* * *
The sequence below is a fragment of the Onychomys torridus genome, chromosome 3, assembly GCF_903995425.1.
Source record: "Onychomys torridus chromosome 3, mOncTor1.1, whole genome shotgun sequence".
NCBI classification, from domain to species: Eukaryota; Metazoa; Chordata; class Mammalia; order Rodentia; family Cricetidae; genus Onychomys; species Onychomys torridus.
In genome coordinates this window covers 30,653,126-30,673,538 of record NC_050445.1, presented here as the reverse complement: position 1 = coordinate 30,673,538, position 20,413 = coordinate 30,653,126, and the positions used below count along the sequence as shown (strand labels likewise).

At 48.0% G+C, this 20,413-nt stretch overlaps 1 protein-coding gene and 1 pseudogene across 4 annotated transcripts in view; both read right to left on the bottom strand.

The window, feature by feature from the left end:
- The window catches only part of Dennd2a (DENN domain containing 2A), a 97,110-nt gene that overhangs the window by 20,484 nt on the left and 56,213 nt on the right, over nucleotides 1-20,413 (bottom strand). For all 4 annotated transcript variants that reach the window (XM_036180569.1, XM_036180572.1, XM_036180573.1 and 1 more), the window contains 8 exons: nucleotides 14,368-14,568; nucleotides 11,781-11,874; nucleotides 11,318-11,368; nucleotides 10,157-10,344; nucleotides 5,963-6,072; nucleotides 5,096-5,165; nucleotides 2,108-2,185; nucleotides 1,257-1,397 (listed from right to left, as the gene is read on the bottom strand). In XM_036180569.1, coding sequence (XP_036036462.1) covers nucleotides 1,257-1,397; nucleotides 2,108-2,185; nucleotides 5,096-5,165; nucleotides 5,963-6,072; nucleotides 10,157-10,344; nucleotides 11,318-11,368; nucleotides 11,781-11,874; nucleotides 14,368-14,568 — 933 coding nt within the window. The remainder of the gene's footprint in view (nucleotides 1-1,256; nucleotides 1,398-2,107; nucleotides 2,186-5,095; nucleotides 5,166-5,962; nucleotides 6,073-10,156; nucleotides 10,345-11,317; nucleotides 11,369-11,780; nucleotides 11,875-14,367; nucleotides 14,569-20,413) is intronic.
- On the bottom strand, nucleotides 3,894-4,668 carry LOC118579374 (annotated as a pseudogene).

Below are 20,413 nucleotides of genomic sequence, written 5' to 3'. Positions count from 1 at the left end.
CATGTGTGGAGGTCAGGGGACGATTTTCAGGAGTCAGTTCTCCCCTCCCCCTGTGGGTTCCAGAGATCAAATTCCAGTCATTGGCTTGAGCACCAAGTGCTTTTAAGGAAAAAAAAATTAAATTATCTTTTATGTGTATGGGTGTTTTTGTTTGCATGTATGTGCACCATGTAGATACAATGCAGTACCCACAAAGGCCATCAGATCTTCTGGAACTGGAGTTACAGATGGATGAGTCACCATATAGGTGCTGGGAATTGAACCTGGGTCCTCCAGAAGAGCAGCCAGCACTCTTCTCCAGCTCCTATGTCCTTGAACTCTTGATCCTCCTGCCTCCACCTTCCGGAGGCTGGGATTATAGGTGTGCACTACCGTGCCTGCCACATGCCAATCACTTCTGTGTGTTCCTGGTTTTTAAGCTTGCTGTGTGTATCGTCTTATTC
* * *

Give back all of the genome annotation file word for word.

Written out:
The sequence below is a fragment of the Onychomys torridus genome, chromosome 3, assembly GCF_903995425.1.
Source record: "Onychomys torridus chromosome 3, mOncTor1.1, whole genome shotgun sequence".
NCBI classification, from domain to species: Eukaryota; Metazoa; Chordata; class Mammalia; order Rodentia; family Cricetidae; genus Onychomys; species Onychomys torridus.
In genome coordinates this window covers 30,653,126-30,673,538 of record NC_050445.1, presented here as the reverse complement: position 1 = coordinate 30,673,538, position 20,413 = coordinate 30,653,126, and the positions used below count along the sequence as shown (strand labels likewise).

At 48.0% G+C, this 20,413-nt stretch overlaps 1 protein-coding gene and 1 pseudogene across 4 annotated transcripts in view; both read right to left on the bottom strand.

The window, feature by feature from the left end:
- The window catches only part of Dennd2a (DENN domain containing 2A), a 97,110-nt gene that overhangs the window by 20,484 nt on the left and 56,213 nt on the right, over nucleotides 1-20,413 (bottom strand). For all 4 annotated transcript variants that reach the window (XM_036180569.1, XM_036180572.1, XM_036180573.1 and 1 more), the window contains 8 exons: nucleotides 14,368-14,568; nucleotides 11,781-11,874; nucleotides 11,318-11,368; nucleotides 10,157-10,344; nucleotides 5,963-6,072; nucleotides 5,096-5,165; nucleotides 2,108-2,185; nucleotides 1,257-1,397 (listed from right to left, as the gene is read on the bottom strand). In XM_036180569.1, coding sequence (XP_036036462.1) covers nucleotides 1,257-1,397; nucleotides 2,108-2,185; nucleotides 5,096-5,165; nucleotides 5,963-6,072; nucleotides 10,157-10,344; nucleotides 11,318-11,368; nucleotides 11,781-11,874; nucleotides 14,368-14,568 — 933 coding nt within the window. The remainder of the gene's footprint in view (nucleotides 1-1,256; nucleotides 1,398-2,107; nucleotides 2,186-5,095; nucleotides 5,166-5,962; nucleotides 6,073-10,156; nucleotides 10,345-11,317; nucleotides 11,369-11,780; nucleotides 11,875-14,367; nucleotides 14,569-20,413) is intronic.
- On the bottom strand, nucleotides 3,894-4,668 carry LOC118579374 (annotated as a pseudogene).

Below are 20,413 nucleotides of genomic sequence, written 5' to 3'. Positions count from 1 at the left end.
CATGTGTGGAGGTCAGGGGACGATTTTCAGGAGTCAGTTCTCCCCTCCCCCTGTGGGTTCCAGAGATCAAATTCCAGTCATTGGCTTGAGCACCAAGTGCTTTTAAGGAAAAAAAAATTAAATTATCTTTTATGTGTATGGGTGTTTTTGTTTGCATGTATGTGCACCATGTAGATACAATGCAGTACCCACAAAGGCCATCAGATCTTCTGGAACTGGAGTTACAGATGGATGAGTCACCATATAGGTGCTGGGAATTGAACCTGGGTCCTCCAGAAGAGCAGCCAGCACTCTTCTCCAGCTCCTATGTCCTTGAACTCTTGATCCTCCTGCCTCCACCTTCCGGAGGCTGGGATTATAGGTGTGCACTACCGTGCCTGCCACATGCCAATCACTTCTGTGTGTTCCTGGTTTTTAAGCTTGCTGTGTGTATCGTCTTATTC